Say goodbye to roach-free winters.

Cold temperatures are supposed to provide us a reprieve from cockroaches. As explained in this cockroach FAQ from the biology department at UMass Amherst, the insects can die of cold shock and so often spend the winter hibernating.

UNTIL NOW. 

A breed of cockroach never before seen in the United States has reportedly been spotted in New York City, and this bug doesn't mind the cold. The Japanese cockroach (Periplaneta japonica) can survive at temperatures below freezing. Its ability to move on ice, meanwhile, "is a seasonal phenomenon unique to P. japonica." How horrifying (and special). 

Should you be worried that this new type of cockroach has come to America (via some plants)? Depends. If you live in Florida, you are probably not impressed. Cockroaches are constant companions in the Sunshine State. But if you live in New York, you were probably really looking forward to your roach vacation. According to a recent paper in the Journal of Economic Entomology, the Japanese cockroach is similar enough to regular ol' New York cockroaches that the two species will compete for food.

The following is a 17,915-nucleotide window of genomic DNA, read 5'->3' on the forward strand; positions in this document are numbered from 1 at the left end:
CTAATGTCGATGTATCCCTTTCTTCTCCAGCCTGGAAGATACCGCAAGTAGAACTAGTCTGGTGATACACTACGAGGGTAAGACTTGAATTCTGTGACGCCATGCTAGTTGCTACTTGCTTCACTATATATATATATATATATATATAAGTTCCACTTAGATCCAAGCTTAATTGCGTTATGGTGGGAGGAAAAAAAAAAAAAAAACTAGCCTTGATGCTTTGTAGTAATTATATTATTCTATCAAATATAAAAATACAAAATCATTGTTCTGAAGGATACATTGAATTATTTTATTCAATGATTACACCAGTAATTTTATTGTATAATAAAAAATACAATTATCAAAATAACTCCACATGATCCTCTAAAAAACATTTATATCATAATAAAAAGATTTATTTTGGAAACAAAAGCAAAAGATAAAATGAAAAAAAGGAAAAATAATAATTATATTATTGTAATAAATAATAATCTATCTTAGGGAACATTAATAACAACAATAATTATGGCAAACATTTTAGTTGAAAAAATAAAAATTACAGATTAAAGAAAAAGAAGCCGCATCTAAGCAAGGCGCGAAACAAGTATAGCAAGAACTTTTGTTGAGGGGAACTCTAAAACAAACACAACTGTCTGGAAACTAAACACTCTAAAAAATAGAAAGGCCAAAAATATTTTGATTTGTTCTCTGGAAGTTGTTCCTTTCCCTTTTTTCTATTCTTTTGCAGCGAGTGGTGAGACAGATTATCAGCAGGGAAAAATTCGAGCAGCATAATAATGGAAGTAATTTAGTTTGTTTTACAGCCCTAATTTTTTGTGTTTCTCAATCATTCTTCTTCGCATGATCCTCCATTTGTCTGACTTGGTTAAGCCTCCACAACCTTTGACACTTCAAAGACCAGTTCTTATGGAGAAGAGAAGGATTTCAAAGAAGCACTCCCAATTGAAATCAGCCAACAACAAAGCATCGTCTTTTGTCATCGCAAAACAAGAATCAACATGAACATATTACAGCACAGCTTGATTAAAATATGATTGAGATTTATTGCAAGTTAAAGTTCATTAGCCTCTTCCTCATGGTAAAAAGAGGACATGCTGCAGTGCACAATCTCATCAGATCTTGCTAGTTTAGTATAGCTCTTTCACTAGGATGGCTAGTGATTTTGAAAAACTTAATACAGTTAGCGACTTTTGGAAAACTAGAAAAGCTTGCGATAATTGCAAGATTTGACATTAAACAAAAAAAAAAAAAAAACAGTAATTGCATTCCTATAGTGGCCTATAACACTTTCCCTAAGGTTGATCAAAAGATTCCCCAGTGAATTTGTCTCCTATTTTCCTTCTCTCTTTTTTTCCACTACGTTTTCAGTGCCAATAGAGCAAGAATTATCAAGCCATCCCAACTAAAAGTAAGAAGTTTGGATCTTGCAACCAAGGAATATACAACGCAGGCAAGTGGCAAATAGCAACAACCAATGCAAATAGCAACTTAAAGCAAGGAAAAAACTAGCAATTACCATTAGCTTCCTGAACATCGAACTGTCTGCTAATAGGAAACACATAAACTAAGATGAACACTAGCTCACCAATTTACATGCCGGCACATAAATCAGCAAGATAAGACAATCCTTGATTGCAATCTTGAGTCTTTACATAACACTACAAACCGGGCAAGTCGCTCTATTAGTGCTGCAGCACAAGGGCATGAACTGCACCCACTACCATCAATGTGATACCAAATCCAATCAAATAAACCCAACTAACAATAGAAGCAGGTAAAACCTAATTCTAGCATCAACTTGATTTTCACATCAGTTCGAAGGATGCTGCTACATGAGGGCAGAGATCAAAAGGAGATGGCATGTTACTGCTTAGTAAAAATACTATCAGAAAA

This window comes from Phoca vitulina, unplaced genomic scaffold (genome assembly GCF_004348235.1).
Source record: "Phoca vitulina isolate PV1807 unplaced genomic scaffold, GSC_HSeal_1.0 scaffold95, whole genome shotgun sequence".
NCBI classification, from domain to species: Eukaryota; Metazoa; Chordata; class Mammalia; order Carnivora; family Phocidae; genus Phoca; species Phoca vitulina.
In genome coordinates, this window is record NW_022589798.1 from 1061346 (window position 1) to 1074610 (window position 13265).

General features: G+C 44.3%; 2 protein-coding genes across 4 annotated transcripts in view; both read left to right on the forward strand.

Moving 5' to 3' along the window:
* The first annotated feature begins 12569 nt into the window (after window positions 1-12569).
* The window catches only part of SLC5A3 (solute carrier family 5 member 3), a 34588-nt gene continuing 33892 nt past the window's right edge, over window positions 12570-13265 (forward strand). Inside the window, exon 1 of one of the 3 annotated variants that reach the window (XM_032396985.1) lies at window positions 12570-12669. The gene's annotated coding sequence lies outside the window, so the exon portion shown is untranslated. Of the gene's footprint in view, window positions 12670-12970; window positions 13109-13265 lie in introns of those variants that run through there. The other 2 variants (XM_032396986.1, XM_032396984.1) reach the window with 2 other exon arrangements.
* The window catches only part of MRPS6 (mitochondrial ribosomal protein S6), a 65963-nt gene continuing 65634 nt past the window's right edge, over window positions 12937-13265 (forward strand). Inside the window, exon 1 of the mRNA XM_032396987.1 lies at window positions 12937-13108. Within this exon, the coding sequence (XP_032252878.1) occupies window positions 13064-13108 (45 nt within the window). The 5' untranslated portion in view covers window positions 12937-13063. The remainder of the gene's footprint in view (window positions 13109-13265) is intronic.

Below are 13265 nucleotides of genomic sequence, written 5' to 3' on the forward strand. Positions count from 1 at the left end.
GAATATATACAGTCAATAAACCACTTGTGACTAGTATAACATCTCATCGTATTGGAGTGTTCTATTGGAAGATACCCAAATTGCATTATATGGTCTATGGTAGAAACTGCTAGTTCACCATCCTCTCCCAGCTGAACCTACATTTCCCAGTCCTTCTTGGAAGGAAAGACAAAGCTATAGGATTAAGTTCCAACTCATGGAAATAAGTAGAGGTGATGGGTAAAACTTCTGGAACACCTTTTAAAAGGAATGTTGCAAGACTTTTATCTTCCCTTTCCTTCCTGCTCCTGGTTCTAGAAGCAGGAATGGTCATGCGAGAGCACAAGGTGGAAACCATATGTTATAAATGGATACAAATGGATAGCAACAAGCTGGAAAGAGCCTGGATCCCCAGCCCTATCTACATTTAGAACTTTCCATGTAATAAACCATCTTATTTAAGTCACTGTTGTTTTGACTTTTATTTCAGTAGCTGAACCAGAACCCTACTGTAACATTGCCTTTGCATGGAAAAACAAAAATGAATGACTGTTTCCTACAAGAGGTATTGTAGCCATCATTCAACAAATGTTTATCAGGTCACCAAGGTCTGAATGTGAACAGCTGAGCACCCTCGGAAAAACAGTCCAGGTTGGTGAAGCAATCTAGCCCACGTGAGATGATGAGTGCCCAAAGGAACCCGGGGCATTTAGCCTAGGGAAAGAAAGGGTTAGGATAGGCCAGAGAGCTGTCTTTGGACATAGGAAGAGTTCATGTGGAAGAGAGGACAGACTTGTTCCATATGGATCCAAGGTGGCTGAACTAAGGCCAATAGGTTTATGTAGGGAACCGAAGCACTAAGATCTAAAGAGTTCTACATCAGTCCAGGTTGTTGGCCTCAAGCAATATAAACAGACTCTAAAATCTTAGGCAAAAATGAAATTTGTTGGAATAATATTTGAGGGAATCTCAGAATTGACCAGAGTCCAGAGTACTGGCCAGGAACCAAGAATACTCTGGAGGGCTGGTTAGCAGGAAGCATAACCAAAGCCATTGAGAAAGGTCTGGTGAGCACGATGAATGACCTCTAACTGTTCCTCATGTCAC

"More time and energy spent competing means less time and energy to devote to reproduction," researchers say.

One can only hope. 

Top image: A Japanese cockroach. (Courtesy University of Florida)

About the Author

Most Popular

  1. a photo of a highway
    Transportation

    Americans Are Spending Billions on Bad Highway Expansions

    PIRG’s annual list of “highway boondoggles” includes nine transportation projects that will cost a total of $25 billion while driving up emissions.

  2. a photo of Zurich, Switzerland
    Life

    Death to Livability!

    What does it really mean when certain kinds of cities keep getting ranked as the world’s “most livable”?

  3. A rendering of Quayside, the waterfront development now being planned for Toronto.
    Solutions

    A Big Master Plan for Google's Growing Smart City

    Google sibling company Sidewalk Labs has revealed its master plan for the controversial Quayside waterfront development—and it’s a lot bigger.

  4. Design

    Revisiting Pittsburgh’s Era of Big Plans

    A conversation with the trio of authors behind a new book about the Steel City’s mid-20th-century transformation.

  5. Life

    McDonald's Restaurants Are America's Ultimate 'Third Places'

    Americans have fewer and fewer spaces to gather. That’s where nuggets come in.

×